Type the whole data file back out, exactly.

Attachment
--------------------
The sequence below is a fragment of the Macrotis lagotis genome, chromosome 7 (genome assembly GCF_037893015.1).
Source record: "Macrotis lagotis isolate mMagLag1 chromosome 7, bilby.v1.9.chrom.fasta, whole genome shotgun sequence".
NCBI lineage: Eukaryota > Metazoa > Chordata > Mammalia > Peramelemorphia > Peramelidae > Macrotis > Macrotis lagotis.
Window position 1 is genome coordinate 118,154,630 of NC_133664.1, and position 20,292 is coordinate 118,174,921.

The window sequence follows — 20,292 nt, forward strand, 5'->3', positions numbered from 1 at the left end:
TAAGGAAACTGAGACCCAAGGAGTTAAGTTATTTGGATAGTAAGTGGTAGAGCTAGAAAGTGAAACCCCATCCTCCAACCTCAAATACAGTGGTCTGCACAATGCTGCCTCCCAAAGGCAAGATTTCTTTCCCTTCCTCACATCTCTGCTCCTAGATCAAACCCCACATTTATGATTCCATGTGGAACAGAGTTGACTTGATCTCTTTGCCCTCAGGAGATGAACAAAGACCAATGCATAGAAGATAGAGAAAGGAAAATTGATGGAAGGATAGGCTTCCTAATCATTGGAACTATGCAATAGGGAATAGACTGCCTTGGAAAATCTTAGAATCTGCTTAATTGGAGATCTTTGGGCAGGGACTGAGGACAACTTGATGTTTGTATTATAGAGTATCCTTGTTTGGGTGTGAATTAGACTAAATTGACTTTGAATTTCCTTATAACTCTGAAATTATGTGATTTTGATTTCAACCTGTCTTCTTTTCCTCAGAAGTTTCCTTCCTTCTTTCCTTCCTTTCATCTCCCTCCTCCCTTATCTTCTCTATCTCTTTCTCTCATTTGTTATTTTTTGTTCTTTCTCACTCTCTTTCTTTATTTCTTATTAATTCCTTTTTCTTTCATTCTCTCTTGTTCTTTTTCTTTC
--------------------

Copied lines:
The sequence below is a fragment of the Macrotis lagotis genome, chromosome 7 (genome assembly GCF_037893015.1).
Source record: "Macrotis lagotis isolate mMagLag1 chromosome 7, bilby.v1.9.chrom.fasta, whole genome shotgun sequence".
NCBI lineage: Eukaryota > Metazoa > Chordata > Mammalia > Peramelemorphia > Peramelidae > Macrotis > Macrotis lagotis.
Window position 1 is genome coordinate 118,154,630 of NC_133664.1, and position 20,292 is coordinate 118,174,921.

The window sequence follows — 20,292 nt, forward strand, 5'->3', positions numbered from 1 at the left end:
TAAGGAAACTGAGACCCAAGGAGTTAAGTTATTTGGATAGTAAGTGGTAGAGCTAGAAAGTGAAACCCCATCCTCCAACCTCAAATACAGTGGTCTGCACAATGCTGCCTCCCAAAGGCAAGATTTCTTTCCCTTCCTCACATCTCTGCTCCTAGATCAAACCCCACATTTATGATTCCATGTGGAACAGAGTTGACTTGATCTCTTTGCCCTCAGGAGATGAACAAAGACCAATGCATAGAAGATAGAGAAAGGAAAATTGATGGAAGGATAGGCTTCCTAATCATTGGAACTATGCAATAGGGAATAGACTGCCTTGGAAAATCTTAGAATCTGCTTAATTGGAGATCTTTGGGCAGGGACTGAGGACAACTTGATGTTTGTATTATAGAGTATCCTTGTTTGGGTGTGAATTAGACTAAATTGACTTTGAATTTCCTTATAACTCTGAAATTATGTGATTTTGATTTCAACCTGTCTTCTTTTCCTCAGAAGTTTCCTTCCTTCTTTCCTTCCTTTCATCTCCCTCCTCCCTTATCTTCTCTATCTCTTTCTCTCATTTGTTATTTTTTGTTCTTTCTCACTCTCTTTCTTTATTTCTTATTAATTCCTTTTTCTTTCATTCTCTCTTGTTCTTTTTCTTTC